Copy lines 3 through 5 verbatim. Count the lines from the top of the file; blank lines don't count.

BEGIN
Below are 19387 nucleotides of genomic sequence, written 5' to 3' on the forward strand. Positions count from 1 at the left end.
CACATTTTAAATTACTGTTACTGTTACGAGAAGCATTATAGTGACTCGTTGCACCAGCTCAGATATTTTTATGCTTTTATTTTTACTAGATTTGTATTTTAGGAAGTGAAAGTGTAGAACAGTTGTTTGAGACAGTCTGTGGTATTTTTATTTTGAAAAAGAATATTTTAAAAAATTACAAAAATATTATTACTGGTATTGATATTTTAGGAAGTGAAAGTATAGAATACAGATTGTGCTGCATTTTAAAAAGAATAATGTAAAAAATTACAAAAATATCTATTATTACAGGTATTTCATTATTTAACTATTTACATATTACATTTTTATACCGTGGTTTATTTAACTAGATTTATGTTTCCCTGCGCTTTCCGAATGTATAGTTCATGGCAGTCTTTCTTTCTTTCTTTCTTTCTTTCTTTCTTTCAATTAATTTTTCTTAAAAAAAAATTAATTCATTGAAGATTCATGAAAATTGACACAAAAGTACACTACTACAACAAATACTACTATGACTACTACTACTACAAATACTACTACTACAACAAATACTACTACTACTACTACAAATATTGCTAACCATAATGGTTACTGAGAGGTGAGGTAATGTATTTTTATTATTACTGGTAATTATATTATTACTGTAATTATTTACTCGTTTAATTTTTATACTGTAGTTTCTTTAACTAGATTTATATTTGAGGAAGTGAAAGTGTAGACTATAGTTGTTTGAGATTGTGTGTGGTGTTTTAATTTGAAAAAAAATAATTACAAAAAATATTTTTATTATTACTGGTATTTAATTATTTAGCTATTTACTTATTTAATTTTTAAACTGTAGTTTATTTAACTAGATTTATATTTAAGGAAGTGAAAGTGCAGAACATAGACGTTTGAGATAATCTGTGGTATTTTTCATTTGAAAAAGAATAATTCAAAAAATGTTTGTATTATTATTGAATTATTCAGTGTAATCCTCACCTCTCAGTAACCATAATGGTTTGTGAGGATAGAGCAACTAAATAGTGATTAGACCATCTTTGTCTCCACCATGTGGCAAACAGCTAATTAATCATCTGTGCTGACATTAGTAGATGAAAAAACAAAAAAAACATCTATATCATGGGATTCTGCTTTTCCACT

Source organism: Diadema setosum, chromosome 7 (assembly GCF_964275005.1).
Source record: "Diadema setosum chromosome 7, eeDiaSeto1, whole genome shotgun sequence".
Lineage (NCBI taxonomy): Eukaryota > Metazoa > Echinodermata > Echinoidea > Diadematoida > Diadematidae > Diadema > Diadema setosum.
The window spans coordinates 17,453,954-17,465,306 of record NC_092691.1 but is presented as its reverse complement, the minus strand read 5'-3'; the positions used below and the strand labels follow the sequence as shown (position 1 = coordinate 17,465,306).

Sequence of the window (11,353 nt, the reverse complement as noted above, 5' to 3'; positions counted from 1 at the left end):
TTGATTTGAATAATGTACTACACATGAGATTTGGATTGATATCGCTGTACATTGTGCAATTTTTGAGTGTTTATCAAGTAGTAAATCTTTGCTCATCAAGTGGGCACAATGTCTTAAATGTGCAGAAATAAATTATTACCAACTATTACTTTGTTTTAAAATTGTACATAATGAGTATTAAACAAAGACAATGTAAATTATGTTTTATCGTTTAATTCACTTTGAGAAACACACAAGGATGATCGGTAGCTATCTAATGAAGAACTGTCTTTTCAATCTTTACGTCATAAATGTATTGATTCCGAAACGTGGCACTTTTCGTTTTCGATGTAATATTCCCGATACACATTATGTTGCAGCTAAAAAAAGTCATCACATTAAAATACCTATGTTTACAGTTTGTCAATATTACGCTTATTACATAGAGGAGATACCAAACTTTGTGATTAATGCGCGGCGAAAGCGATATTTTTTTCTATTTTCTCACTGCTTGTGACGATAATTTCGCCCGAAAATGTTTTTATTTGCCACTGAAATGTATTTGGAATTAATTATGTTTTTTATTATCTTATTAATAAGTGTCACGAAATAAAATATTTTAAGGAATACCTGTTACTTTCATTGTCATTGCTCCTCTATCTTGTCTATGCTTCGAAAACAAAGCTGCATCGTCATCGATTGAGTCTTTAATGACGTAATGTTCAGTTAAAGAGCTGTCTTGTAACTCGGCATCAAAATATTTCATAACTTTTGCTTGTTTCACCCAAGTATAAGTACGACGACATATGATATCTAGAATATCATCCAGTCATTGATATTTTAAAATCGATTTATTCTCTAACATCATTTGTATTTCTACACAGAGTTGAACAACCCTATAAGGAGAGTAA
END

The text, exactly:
Source organism: Diadema setosum, chromosome 7 (assembly GCF_964275005.1).
Source record: "Diadema setosum chromosome 7, eeDiaSeto1, whole genome shotgun sequence".
Lineage (NCBI taxonomy): Eukaryota > Metazoa > Echinodermata > Echinoidea > Diadematoida > Diadematidae > Diadema > Diadema setosum.